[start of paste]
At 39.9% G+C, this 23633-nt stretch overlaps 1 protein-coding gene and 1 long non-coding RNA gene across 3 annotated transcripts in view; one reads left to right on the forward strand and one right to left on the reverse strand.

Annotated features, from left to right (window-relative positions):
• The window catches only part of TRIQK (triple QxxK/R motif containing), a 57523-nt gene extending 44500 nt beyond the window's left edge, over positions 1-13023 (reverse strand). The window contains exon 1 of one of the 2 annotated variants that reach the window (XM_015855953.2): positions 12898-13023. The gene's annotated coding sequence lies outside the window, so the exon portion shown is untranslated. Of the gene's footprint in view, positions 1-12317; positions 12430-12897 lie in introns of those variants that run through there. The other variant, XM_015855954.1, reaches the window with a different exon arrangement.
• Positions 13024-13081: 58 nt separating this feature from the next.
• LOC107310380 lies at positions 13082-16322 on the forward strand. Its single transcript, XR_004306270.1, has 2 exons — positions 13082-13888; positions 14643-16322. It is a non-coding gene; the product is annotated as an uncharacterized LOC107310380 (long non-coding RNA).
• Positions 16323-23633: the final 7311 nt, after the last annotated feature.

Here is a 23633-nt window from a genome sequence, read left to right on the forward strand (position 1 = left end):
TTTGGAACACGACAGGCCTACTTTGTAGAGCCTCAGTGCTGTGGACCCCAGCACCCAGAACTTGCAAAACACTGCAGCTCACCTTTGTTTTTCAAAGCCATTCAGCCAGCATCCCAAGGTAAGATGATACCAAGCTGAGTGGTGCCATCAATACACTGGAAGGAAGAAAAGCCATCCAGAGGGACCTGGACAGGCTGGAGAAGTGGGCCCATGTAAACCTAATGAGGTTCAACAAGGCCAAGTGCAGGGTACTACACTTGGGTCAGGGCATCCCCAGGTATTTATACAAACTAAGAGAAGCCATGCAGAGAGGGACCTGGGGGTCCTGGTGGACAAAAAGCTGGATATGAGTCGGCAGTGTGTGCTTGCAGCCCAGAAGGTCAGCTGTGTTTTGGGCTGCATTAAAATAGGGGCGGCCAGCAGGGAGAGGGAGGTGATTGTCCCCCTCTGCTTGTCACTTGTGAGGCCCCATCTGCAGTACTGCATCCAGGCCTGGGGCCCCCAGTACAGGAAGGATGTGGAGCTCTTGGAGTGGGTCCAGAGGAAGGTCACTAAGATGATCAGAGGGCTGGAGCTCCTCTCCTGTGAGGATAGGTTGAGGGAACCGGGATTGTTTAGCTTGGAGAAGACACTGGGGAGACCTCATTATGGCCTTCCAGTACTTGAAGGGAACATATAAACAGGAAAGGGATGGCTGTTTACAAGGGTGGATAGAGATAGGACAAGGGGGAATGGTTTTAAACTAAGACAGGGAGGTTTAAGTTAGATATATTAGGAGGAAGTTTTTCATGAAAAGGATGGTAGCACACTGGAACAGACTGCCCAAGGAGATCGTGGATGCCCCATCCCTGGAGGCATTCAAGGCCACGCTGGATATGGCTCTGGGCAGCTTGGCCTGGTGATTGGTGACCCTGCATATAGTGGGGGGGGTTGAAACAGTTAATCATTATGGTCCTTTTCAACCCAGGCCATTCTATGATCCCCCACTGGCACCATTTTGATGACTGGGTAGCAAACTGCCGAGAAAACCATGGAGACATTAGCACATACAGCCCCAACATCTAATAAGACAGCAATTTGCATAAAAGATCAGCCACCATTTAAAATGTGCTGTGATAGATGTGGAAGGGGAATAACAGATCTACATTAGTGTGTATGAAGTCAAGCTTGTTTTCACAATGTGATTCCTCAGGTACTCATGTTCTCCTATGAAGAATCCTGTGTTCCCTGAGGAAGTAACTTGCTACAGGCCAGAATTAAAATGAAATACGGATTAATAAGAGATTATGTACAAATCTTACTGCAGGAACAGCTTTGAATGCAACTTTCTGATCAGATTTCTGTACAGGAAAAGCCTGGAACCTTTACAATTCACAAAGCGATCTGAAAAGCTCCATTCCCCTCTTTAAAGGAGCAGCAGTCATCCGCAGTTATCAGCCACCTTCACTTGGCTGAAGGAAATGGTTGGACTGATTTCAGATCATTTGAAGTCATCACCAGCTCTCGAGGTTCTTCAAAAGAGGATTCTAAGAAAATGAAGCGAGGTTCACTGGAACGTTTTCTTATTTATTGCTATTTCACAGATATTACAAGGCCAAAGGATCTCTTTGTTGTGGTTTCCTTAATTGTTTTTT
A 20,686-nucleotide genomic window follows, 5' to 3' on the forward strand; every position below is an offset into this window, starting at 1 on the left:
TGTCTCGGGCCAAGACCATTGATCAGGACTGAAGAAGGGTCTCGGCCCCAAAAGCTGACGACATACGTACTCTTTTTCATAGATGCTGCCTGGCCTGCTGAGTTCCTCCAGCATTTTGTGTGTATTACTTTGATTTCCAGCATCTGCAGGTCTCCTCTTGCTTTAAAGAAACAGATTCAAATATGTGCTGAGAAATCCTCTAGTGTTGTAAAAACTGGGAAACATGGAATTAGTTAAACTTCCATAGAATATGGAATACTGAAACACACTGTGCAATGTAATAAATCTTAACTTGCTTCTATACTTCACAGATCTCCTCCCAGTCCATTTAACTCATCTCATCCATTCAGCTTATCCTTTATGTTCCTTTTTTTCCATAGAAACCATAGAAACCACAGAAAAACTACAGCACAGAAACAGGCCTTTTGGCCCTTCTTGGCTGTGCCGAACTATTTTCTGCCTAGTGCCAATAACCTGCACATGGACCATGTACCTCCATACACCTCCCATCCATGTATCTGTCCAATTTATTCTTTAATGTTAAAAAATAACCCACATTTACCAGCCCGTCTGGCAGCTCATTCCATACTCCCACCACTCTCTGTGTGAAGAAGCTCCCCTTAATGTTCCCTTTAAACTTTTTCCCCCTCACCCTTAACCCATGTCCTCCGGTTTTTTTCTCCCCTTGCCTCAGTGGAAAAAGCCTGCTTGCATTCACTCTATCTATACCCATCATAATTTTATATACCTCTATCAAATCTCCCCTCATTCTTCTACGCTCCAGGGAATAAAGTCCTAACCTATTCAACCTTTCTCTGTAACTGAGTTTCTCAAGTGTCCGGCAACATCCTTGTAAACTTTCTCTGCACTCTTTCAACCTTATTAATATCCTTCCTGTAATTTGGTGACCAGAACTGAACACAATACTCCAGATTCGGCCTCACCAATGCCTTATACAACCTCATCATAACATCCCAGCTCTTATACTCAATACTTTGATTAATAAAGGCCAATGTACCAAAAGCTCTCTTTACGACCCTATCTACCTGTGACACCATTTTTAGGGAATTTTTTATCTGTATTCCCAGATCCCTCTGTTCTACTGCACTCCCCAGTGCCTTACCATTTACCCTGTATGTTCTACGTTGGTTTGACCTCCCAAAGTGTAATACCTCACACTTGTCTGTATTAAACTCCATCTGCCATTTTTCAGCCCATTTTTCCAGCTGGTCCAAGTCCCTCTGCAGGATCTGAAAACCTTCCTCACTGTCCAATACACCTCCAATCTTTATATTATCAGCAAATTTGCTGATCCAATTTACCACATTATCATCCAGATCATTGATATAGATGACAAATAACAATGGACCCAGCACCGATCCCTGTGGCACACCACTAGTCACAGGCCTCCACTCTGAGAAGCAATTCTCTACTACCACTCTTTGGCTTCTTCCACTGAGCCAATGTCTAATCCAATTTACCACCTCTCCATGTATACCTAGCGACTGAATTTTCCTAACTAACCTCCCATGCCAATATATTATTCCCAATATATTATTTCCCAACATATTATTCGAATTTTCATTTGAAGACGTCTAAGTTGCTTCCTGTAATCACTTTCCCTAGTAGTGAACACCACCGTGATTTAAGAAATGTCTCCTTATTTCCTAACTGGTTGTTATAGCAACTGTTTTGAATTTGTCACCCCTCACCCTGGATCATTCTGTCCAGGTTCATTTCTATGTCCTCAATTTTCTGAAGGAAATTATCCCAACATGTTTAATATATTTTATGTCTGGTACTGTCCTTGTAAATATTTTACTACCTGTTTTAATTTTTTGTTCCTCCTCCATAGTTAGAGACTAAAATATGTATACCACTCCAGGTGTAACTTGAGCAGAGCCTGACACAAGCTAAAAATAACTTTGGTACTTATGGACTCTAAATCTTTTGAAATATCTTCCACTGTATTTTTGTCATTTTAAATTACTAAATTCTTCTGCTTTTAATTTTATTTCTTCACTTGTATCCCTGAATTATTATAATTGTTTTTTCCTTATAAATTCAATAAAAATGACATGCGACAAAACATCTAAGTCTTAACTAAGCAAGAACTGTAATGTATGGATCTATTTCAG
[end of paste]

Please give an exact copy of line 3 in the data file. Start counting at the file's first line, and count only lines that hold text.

• The window catches only part of TRIQK (triple QxxK/R motif containing), a 57523-nt gene extending 44500 nt beyond the window's left edge, over positions 1-13023 (reverse strand). The window contains exon 1 of one of the 2 annotated variants that reach the window (XM_015855953.2): positions 12898-13023. The gene's annotated coding sequence lies outside the window, so the exon portion shown is untranslated. Of the gene's footprint in view, positions 1-12317; positions 12430-12897 lie in introns of those variants that run through there. The other variant, XM_015855954.1, reaches the window with a different exon arrangement.